John Leo
The New York Times has acted honorably in dealing with the wreckage of the Jayson Blair scandal. It published corrections, 54 in all, on Blair's inaccurate reporting. When at last it became obvious that Blair was plagiarizing stories, making up quotes and filing stories from places he never visited, the Times applied pressure and Blair resigned. And at this writing, the Times is preparing a long article detailing Blair's checkered career. This is the way newspapers are supposed to behave -- put it all out on the table.

But there is an issue that the Times may not be ready to discuss: whether racial preferences are implicated in what went wrong. Blair was editor of the University of Maryland student newspaper. After dropping out of college as a senior, he was installed as a Times reporter at age 23, with little experience, just some free-lancing and brief internships at the Times and The Boston Globe. Question: Isn't this too far, too fast, and would this meteoric rise to staff reporter be likely for a white reporter with comparable credentials?

Mickey Kaus, writing at, raised the preference issue by offering this analogy: Let's suppose, to promote commerce in Utah, federal trucking standards were relaxed on Utah trucks and a disastrous crash occurred when a truck's brakes failed. Would the press, politicians and the public say, "But non-Utah trucks crash all the time," or "You haven't proved a direct causal connection between the Utah-preference program and this crash"? No, Kaus wrote. They would just demand that preferences be abolished so that all trucks everywhere would have to meet the same standards. This has to happen in journalism, too.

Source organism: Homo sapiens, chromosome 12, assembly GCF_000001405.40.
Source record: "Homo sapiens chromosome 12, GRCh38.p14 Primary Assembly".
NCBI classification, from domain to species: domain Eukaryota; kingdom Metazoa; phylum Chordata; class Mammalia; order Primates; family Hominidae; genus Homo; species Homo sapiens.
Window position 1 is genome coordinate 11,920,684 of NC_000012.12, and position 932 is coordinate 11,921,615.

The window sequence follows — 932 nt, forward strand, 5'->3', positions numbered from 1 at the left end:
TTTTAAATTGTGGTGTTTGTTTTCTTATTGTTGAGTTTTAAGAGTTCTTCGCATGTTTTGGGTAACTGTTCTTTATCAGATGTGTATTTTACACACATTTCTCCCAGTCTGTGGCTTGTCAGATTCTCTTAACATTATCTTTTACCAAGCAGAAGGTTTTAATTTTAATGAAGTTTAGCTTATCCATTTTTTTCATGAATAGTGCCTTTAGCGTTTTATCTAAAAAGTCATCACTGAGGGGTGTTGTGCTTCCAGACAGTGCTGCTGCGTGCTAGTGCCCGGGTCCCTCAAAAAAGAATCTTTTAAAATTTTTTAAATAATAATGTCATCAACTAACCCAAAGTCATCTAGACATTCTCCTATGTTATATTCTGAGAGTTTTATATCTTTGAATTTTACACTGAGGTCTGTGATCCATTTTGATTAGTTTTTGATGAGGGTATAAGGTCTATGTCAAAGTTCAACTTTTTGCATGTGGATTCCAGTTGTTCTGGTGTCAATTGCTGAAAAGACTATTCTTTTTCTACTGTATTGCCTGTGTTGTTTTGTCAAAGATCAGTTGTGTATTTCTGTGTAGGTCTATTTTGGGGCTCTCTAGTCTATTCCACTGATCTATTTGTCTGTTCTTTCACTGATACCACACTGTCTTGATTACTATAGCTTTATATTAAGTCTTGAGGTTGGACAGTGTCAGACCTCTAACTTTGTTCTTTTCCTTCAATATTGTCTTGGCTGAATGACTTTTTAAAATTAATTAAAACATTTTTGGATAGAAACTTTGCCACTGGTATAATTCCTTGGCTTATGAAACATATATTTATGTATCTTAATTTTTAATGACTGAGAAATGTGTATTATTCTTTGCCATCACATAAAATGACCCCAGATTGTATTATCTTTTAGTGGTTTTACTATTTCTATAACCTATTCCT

Everybody knows that this argument tends to trigger cries of "Racism!" Let's stipulate that the overwhelming majority of plagiarism cases and journalistic scandals have been the work of whites. As a reminder, look who is back in the news -- Stephen Glass, retired fabricator of gripping but totally false news stories for The New Republic.

But once you create preferences, you run the risk of increasing the number of screw-ups among the preferred group. Relaxing standards or pushing an unprepared candidate into a high-pressure job tends to increase the odds of trouble. All of us figure this out rather quickly when the preferred group is relatives of the boss, or people who went to the boss's college. It's true of identity groups as well.

John Leo

John Leo is editor of and a former contributing editor at U.S. News and World Report.

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